coming from. They say, look, reset. Hit the hard reset. We're starting from the beginning. Let's grow it from scratch. But the thing is, we're not really starting from the beginning. We're gonna be competing against folks around the world who have the option of taking the engineering know-how and the construction abilities of existing players, the same way those players got it from us. You mentioned the Barakah plants, right? You know that those user manuals are almost copy-pasted straight from Palo Verde in Arizona from two to three decades earlier?
Mark, I did not know that.
Yeah. I mean, Palo Verde’s folks get poached for high-paid gigs over in the UAE because it's the same reactor.
It's the same reactor as translated through a couple generations of engineers, [from Connecticut’s former Combustion Engineering firm] via South Korea.
But the South Koreans got it from somewhere.
And the South Koreans got the gig building four APR1400s like those at Palo Verde, basically instead of building one hundred and twenty NuScale, right? And that shouldn't surprise us. Now, if people say, well, that's just so we can get going. Well, what does it mean to get going, Chris? At the moment, nuclear reactors that exist today that are already built and require no construction. Right. And are producing electricity at anywhere from twenty five to forty dollars a megawatt hour going forward costs, [including] long term investment costs, are shutting down and they are providing exactly the electricity we're claiming we're going to provide for most of the advanced nuclear concepts. I know that some of them claim they're going to do high temperature [industrial] heat. Let's leave that aside. That means they're not competing in the electricity market.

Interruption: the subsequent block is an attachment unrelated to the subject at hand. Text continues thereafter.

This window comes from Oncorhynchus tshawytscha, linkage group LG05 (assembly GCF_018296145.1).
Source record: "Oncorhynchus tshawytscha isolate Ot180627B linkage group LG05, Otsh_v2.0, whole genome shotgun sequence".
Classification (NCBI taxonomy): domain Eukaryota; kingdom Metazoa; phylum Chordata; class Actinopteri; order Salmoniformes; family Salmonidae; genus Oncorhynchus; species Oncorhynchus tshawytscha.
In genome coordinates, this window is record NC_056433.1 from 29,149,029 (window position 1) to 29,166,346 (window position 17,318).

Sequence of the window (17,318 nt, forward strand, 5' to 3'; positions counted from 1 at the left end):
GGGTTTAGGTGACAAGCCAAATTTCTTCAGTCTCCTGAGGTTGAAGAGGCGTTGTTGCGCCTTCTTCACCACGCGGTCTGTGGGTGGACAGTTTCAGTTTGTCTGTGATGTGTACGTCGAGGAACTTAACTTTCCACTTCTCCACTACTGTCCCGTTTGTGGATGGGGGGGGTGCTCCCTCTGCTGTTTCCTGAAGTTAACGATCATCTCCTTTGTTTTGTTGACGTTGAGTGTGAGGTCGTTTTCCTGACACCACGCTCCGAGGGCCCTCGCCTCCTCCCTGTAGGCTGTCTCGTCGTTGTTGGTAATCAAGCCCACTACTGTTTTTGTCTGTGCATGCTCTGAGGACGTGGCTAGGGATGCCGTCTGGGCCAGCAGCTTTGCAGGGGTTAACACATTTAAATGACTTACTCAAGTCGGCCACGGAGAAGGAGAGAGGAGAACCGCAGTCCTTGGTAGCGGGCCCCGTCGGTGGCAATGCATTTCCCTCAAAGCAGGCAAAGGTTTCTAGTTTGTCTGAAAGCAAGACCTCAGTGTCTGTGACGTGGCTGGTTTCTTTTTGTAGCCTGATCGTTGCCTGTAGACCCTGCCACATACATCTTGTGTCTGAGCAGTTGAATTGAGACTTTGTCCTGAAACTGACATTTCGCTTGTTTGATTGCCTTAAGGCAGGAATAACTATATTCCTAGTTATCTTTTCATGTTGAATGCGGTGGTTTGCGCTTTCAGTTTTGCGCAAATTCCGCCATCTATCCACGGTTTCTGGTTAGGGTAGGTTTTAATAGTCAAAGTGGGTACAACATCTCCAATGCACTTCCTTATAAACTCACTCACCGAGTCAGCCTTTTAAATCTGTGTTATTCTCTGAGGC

So the question I have for you is, if we're losing reactors that exist today, we need to know why we're losing them. And if that applies to new much more expensive reactors. Wouldn't you think that's fair?
That's definitely fair. And indeed, as you know, that's that's something that we're facing in Ontario, where we have, you know, ultra low emissions, nuclear power, which contributes to us having some of the cleanest electricity in the world. And we are about to lose about 17 to 20 percent of that through the closure of a you know, I guess it's I'm sorry. It's a large facility, three gigawatts made up of, you know, 550 megawatt units. But in any case, you know, we're starting a campaign to save this plants, you know, in the context of the climate crisis and in the context of that being replaced by natural gas and the impacts on air pollution, etc..
And, you know, there's many people that are encouraging us to not try and preserve this plan, or refurbish it and wait.
Can I stop you there? If your experience is like mine, whenever I'm out in the world with my colleagues trying to save a nuclear plant, there's a truckload of folks sitting on great philanthropic salaries claiming that we don't have to save the old because there's going to be advanced nuclear.